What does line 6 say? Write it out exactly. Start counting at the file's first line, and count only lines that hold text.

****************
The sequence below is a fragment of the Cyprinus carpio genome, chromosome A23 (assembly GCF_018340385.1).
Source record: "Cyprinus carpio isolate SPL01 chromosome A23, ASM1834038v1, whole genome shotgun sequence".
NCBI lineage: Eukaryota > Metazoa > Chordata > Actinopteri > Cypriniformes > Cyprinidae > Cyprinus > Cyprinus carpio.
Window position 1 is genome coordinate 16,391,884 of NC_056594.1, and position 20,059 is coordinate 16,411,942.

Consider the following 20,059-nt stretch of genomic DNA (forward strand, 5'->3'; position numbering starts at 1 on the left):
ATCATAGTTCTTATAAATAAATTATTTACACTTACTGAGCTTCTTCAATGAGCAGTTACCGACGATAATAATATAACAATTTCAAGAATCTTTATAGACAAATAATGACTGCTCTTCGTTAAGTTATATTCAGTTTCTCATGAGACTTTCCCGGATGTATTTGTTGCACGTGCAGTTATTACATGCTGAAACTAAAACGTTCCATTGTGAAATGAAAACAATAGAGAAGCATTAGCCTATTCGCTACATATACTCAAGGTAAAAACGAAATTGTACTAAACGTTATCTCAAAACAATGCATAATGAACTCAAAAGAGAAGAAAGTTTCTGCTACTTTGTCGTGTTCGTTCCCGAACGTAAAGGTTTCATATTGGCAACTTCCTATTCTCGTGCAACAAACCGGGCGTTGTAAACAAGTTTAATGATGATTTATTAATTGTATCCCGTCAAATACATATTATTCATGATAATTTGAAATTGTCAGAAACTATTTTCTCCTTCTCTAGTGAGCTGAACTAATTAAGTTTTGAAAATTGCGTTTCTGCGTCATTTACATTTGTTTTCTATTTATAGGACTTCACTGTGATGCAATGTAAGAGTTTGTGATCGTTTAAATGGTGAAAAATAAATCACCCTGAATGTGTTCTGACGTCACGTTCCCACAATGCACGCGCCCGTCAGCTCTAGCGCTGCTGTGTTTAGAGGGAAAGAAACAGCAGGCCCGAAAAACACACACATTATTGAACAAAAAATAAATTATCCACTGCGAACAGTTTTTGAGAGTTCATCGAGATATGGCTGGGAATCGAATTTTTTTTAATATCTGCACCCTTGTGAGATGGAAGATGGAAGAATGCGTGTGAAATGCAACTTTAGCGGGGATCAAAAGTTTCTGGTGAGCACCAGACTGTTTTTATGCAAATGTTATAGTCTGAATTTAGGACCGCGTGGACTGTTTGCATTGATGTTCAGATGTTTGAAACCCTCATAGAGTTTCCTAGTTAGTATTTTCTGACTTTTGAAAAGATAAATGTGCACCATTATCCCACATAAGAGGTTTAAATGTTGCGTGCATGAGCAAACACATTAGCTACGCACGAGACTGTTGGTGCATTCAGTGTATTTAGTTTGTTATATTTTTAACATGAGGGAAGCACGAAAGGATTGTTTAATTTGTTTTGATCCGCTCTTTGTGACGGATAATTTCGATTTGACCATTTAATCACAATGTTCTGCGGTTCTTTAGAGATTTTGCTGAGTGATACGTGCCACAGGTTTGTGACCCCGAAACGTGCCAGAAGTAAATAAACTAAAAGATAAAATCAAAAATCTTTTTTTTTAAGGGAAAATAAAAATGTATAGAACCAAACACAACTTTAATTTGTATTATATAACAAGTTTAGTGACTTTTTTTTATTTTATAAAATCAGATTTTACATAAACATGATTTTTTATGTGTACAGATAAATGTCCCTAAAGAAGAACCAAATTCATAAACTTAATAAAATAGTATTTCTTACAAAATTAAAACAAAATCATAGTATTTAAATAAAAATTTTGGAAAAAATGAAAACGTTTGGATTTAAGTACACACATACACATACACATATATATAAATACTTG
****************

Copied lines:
ATCATAGTTCTTATAAATAAATTATTTACACTTACTGAGCTTCTTCAATGAGCAGTTACCGACGATAATAATATAACAATTTCAAGAATCTTTATAGACAAATAATGACTGCTCTTCGTTAAGTTATATTCAGTTTCTCATGAGACTTTCCCGGATGTATTTGTTGCACGTGCAGTTATTACATGCTGAAACTAAAACGTTCCATTGTGAAATGAAAACAATAGAGAAGCATTAGCCTATTCGCTACATATACTCAAGGTAAAAACGAAATTGTACTAAACGTTATCTCAAAACAATGCATAATGAACTCAAAAGAGAAGAAAGTTTCTGCTACTTTGTCGTGTTCGTTCCCGAACGTAAAGGTTTCATATTGGCAACTTCCTATTCTCGTGCAACAAACCGGGCGTTGTAAACAAGTTTAATGATGATTTATTAATTGTATCCCGTCAAATACATATTATTCATGATAATTTGAAATTGTCAGAAACTATTTTCTCCTTCTCTAGTGAGCTGAACTAATTAAGTTTTGAAAATTGCGTTTCTGCGTCATTTACATTTGTTTTCTATTTATAGGACTTCACTGTGATGCAATGTAAGAGTTTGTGATCGTTTAAATGGTGAAAAATAAATCACCCTGAATGTGTTCTGACGTCACGTTCCCACAATGCACGCGCCCGTCAGCTCTAGCGCTGCTGTGTTTAGAGGGAAAGAAACAGCAGGCCCGAAAAACACACACATTATTGAACAAAAAATAAATTATCCACTGCGAACAGTTTTTGAGAGTTCATCGAGATATGGCTGGGAATCGAATTTTTTTTAATATCTGCACCCTTGTGAGATGGAAGATGGAAGAATGCGTGTGAAATGCAACTTTAGCGGGGATCAAAAGTTTCTGGTGAGCACCAGACTGTTTTTATGCAAATGTTATAGTCTGAATTTAGGACCGCGTGGACTGTTTGCATTGATGTTCAGATGTTTGAAACCCTCATAGAGTTTCCTAGTTAGTATTTTCTGACTTTTGAAAAGATAAATGTGCACCATTATCCCACATAAGAGGTTTAAATGTTGCGTGCATGAGCAAACACATTAGCTACGCACGAGACTGTTGGTGCATTCAGTGTATTTAGTTTGTTATATTTTTAACATGAGGGAAGCACGAAAGGATTGTTTAATTTGTTTTGATCCGCTCTTTGTGACGGATAATTTCGATTTGACCATTTAATCACAATGTTCTGCGGTTCTTTAGAGATTTTGCTGAGTGATACGTGCCACAGGTTTGTGACCCCGAAACGTGCCAGAAGTAAATAAACTAAAAGATAAAATCAAAAATCTTTTTTTTTAAGGGAAAATAAAAATGTATAGAACCAAACACAACTTTAATTTGTATTATATAACAAGTTTAGTGACTTTTTTTTATTTTATAAAATCAGATTTTACATAAACATGATTTTTTATGTGTACAGATAAATGTCCCTAAAGAAGAACCAAATTCATAAACTTAATAAAATAGTATTTCTTACAAAATTAAAACAAAATCATAGTATTTAAATAAAAATTTTGGAAAAAATGAAAACGTTTGGATTTAAGTACACACATACACATACACATATATATAAATACTTG